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Every Science Fiction soundtrack needs one of these

1 minute read

Korg/RedSharkKing Korg

There really is something about the sound of an analogue synthesiser. 45 years ago, when these strange, other-worldly sounds first crackled over the radio, who'd have thought that today, the best audio engineers in the world would be striving to recreate that analogue sound digitally

Analogue synthesiser sounds have been a staple in pop and dance music ever since, with only a lull in the 80 while the Yamaha DX7 synth was in vogue (think of the bell-like notes on "Do They Know It's Christmas" and the synthetic harmonica on "What's Love Got To Do With It").

Meanwhile, the spacey timbres that emanate from analogue synths have populated any number of science fiction films and TV programs. That you can generate so many usable (and, yes, plain weird) sounds from such a simple underlying architecture is a testament to the early designers of these classic (but not classical) instruments.

Nothing stays the same

But analogue synths do have drawbacks. Because they're analogue, nothing stays the same. Oscillators can go out of tune, and knobs and sliders can crackle or go intermittent. An old analogue synthesiser can be at the same time a thing of sheer beauty and an absolute nightmare. There are examples that are just so complicated that keeping them running must make vintage Ferrari ownership seem like a frugal alternative.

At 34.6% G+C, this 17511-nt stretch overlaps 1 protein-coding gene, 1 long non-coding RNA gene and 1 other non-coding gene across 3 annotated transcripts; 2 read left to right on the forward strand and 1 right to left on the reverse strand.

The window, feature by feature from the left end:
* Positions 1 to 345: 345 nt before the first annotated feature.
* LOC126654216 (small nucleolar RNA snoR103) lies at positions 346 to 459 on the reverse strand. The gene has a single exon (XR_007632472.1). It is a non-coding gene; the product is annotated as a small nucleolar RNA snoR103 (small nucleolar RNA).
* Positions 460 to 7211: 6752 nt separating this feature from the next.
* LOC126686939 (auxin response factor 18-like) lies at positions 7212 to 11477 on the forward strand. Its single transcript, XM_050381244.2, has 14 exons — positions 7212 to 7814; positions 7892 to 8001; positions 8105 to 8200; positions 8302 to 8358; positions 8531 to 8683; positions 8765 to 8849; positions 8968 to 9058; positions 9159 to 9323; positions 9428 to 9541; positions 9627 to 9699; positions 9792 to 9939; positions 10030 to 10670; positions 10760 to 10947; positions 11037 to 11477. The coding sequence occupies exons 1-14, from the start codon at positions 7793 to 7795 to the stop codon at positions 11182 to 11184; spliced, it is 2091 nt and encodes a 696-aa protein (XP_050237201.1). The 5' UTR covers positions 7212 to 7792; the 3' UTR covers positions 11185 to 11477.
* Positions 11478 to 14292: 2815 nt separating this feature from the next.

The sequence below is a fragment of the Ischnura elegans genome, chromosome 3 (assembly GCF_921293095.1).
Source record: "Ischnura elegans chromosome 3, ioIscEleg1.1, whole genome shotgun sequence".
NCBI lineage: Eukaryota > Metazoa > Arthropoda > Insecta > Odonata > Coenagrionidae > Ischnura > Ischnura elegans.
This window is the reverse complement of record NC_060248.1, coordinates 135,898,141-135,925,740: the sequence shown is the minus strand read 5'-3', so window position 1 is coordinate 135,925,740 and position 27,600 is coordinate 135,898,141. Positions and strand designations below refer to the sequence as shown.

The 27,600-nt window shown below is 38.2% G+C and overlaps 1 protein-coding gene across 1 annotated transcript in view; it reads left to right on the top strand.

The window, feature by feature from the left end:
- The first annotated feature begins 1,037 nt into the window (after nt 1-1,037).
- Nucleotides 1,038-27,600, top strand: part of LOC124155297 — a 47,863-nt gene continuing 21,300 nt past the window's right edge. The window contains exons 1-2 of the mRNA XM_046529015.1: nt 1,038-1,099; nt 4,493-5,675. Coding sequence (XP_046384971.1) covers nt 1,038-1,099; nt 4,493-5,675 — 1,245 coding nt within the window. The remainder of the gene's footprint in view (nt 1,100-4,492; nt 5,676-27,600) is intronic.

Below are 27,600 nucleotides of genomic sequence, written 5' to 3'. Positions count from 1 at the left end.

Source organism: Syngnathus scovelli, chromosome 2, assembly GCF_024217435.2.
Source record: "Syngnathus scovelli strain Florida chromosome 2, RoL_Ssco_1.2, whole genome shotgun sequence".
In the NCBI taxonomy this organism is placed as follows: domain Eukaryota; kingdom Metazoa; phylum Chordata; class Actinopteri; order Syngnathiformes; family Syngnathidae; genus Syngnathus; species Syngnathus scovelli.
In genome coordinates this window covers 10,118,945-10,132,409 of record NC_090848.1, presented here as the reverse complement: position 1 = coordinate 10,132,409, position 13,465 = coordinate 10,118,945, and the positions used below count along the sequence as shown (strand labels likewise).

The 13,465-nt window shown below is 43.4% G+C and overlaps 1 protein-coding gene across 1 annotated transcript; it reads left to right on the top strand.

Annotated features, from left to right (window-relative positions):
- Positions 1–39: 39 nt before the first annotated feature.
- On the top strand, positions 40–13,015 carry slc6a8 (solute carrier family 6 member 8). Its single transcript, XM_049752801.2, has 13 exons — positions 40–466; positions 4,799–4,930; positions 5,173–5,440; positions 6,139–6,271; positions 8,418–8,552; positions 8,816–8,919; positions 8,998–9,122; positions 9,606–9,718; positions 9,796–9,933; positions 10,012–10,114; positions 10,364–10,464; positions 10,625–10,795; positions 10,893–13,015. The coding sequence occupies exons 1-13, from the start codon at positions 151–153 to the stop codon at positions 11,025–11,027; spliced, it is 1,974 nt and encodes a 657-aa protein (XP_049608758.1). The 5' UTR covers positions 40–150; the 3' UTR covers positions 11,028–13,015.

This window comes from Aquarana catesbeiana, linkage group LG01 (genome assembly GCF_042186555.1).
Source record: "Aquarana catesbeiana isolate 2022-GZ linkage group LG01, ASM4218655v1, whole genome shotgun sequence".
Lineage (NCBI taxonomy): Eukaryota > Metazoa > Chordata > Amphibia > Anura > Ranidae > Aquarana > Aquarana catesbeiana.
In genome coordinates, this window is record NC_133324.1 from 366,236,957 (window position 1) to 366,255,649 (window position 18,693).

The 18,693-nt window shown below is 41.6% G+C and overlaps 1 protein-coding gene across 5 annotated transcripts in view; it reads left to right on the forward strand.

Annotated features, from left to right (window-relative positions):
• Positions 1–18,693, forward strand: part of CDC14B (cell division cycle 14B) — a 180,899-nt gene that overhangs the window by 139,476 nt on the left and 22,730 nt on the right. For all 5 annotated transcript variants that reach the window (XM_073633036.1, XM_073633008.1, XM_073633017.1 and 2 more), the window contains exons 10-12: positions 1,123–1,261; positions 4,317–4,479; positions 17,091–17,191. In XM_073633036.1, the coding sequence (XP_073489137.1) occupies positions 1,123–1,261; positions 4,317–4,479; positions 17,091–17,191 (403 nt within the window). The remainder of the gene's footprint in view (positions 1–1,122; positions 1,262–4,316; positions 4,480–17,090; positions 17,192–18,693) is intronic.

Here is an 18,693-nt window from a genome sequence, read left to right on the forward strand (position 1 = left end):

These days, obviously, most most analogue synthesisers are digital - and that's not as contradictory as it sounds. Modern digital audio technology can not only approximate the sound of an analogue synthesiser, but can actually "model" it with great precision. The new digital analogue modelling synth from Korg, the King Korg, even supplies audio filters that are crafted to sound exactly like not only Korg's old analogue synths, but like their competitors as well.

And it does it with a degree of ease that must make any old-school electronic musician drool. As a finishing flourish, it has a valve (tube) audio stage, to add some real analogue distortion to the clean digital emulation.

Here's a comprehensive video run-through of the new Korg. The actual music starts at around 9:00 minutes.



Tags: Audio